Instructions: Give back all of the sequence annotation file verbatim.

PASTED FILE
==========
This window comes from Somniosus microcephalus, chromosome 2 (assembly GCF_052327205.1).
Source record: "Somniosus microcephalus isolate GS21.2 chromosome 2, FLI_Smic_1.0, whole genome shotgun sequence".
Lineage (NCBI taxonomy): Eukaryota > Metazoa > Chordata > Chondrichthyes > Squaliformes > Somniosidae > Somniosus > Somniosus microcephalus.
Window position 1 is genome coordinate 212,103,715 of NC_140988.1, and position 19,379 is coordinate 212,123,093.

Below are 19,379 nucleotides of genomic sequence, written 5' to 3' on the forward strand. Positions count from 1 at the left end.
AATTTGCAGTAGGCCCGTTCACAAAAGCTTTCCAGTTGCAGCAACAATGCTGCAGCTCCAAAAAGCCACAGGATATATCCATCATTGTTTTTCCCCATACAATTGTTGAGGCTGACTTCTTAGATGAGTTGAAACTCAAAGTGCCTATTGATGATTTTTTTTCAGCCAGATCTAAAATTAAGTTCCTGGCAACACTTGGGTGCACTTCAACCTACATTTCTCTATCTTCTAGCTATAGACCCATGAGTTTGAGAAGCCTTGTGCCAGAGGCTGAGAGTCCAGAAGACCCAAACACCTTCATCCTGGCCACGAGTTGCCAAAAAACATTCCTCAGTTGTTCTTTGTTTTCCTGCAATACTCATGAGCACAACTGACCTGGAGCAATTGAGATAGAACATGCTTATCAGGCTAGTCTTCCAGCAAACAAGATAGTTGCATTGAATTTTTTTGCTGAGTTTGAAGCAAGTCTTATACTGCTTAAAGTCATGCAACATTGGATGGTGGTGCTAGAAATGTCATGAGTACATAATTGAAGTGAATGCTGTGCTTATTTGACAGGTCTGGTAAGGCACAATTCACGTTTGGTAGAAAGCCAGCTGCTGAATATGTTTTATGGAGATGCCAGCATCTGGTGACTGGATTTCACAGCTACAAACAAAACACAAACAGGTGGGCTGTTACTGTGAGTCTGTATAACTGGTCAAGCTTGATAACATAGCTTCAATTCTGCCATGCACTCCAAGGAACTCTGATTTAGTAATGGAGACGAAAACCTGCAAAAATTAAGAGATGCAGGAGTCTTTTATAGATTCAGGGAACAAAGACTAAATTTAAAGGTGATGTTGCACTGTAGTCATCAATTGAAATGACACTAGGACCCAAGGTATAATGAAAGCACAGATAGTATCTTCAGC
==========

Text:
This window comes from Somniosus microcephalus, chromosome 2 (assembly GCF_052327205.1).
Source record: "Somniosus microcephalus isolate GS21.2 chromosome 2, FLI_Smic_1.0, whole genome shotgun sequence".
Lineage (NCBI taxonomy): Eukaryota > Metazoa > Chordata > Chondrichthyes > Squaliformes > Somniosidae > Somniosus > Somniosus microcephalus.
Window position 1 is genome coordinate 212,103,715 of NC_140988.1, and position 19,379 is coordinate 212,123,093.

Below are 19,379 nucleotides of genomic sequence, written 5' to 3' on the forward strand. Positions count from 1 at the left end.
AATTTGCAGTAGGCCCGTTCACAAAAGCTTTCCAGTTGCAGCAACAATGCTGCAGCTCCAAAAAGCCACAGGATATATCCATCATTGTTTTTCCCCATACAATTGTTGAGGCTGACTTCTTAGATGAGTTGAAACTCAAAGTGCCTATTGATGATTTTTTTTCAGCCAGATCTAAAATTAAGTTCCTGGCAACACTTGGGTGCACTTCAACCTACATTTCTCTATCTTCTAGCTATAGACCCATGAGTTTGAGAAGCCTTGTGCCAGAGGCTGAGAGTCCAGAAGACCCAAACACCTTCATCCTGGCCACGAGTTGCCAAAAAACATTCCTCAGTTGTTCTTTGTTTTCCTGCAATACTCATGAGCACAACTGACCTGGAGCAATTGAGATAGAACATGCTTATCAGGCTAGTCTTCCAGCAAACAAGATAGTTGCATTGAATTTTTTTGCTGAGTTTGAAGCAAGTCTTATACTGCTTAAAGTCATGCAACATTGGATGGTGGTGCTAGAAATGTCATGAGTACATAATTGAAGTGAATGCTGTGCTTATTTGACAGGTCTGGTAAGGCACAATTCACGTTTGGTAGAAAGCCAGCTGCTGAATATGTTTTATGGAGATGCCAGCATCTGGTGACTGGATTTCACAGCTACAAACAAAACACAAACAGGTGGGCTGTTACTGTGAGTCTGTATAACTGGTCAAGCTTGATAACATAGCTTCAATTCTGCCATGCACTCCAAGGAACTCTGATTTAGTAATGGAGACGAAAACCTGCAAAAATTAAGAGATGCAGGAGTCTTTTATAGATTCAGGGAACAAAGACTAAATTTAAAGGTGATGTTGCACTGTAGTCATCAATTGAAATGACACTAGGACCCAAGGTATAATGAAAGCACAGATAGTATCTTCAGC